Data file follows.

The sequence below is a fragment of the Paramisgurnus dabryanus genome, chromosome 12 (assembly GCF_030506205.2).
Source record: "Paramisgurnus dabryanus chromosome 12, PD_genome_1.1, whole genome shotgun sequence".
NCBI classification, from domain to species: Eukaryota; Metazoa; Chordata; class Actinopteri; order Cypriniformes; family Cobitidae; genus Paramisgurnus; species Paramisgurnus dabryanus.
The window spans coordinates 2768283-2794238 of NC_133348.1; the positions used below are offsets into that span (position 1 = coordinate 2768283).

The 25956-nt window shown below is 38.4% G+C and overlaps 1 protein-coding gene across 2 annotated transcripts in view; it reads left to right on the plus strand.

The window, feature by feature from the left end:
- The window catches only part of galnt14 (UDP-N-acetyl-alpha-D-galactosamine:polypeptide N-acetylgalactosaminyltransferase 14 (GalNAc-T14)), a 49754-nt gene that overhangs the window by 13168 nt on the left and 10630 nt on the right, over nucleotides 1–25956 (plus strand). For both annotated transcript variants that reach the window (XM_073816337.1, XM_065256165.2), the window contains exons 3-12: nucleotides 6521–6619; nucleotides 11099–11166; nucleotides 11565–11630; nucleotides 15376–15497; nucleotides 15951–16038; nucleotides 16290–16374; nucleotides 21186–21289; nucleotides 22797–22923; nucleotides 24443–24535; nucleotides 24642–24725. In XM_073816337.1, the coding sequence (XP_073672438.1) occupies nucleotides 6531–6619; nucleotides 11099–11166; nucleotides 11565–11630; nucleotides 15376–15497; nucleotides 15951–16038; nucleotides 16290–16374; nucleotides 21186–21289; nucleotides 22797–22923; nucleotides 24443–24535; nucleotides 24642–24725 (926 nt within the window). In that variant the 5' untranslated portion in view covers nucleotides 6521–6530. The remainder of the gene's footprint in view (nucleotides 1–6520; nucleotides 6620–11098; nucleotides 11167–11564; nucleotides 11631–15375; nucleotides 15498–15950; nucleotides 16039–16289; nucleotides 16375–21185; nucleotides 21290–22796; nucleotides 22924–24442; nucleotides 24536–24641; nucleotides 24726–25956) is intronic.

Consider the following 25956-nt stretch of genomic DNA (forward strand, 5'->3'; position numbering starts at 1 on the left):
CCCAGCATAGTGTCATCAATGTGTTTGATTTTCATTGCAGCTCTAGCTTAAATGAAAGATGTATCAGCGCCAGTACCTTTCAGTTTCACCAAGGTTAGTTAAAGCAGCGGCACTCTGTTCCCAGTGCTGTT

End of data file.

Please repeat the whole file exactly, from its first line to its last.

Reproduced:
The sequence below is a fragment of the Paramisgurnus dabryanus genome, chromosome 12 (assembly GCF_030506205.2).
Source record: "Paramisgurnus dabryanus chromosome 12, PD_genome_1.1, whole genome shotgun sequence".
NCBI classification, from domain to species: Eukaryota; Metazoa; Chordata; class Actinopteri; order Cypriniformes; family Cobitidae; genus Paramisgurnus; species Paramisgurnus dabryanus.
The window spans coordinates 2768283-2794238 of NC_133348.1; the positions used below are offsets into that span (position 1 = coordinate 2768283).

The 25956-nt window shown below is 38.4% G+C and overlaps 1 protein-coding gene across 2 annotated transcripts in view; it reads left to right on the plus strand.

The window, feature by feature from the left end:
- The window catches only part of galnt14 (UDP-N-acetyl-alpha-D-galactosamine:polypeptide N-acetylgalactosaminyltransferase 14 (GalNAc-T14)), a 49754-nt gene that overhangs the window by 13168 nt on the left and 10630 nt on the right, over nucleotides 1–25956 (plus strand). For both annotated transcript variants that reach the window (XM_073816337.1, XM_065256165.2), the window contains exons 3-12: nucleotides 6521–6619; nucleotides 11099–11166; nucleotides 11565–11630; nucleotides 15376–15497; nucleotides 15951–16038; nucleotides 16290–16374; nucleotides 21186–21289; nucleotides 22797–22923; nucleotides 24443–24535; nucleotides 24642–24725. In XM_073816337.1, the coding sequence (XP_073672438.1) occupies nucleotides 6531–6619; nucleotides 11099–11166; nucleotides 11565–11630; nucleotides 15376–15497; nucleotides 15951–16038; nucleotides 16290–16374; nucleotides 21186–21289; nucleotides 22797–22923; nucleotides 24443–24535; nucleotides 24642–24725 (926 nt within the window). In that variant the 5' untranslated portion in view covers nucleotides 6521–6530. The remainder of the gene's footprint in view (nucleotides 1–6520; nucleotides 6620–11098; nucleotides 11167–11564; nucleotides 11631–15375; nucleotides 15498–15950; nucleotides 16039–16289; nucleotides 16375–21185; nucleotides 21290–22796; nucleotides 22924–24442; nucleotides 24536–24641; nucleotides 24726–25956) is intronic.

Consider the following 25956-nt stretch of genomic DNA (forward strand, 5'->3'; position numbering starts at 1 on the left):
CCCAGCATAGTGTCATCAATGTGTTTGATTTTCATTGCAGCTCTAGCTTAAATGAAAGATGTATCAGCGCCAGTACCTTTCAGTTTCACCAAGGTTAGTTAAAGCAGCGGCACTCTGTTCCCAGTGCTGTT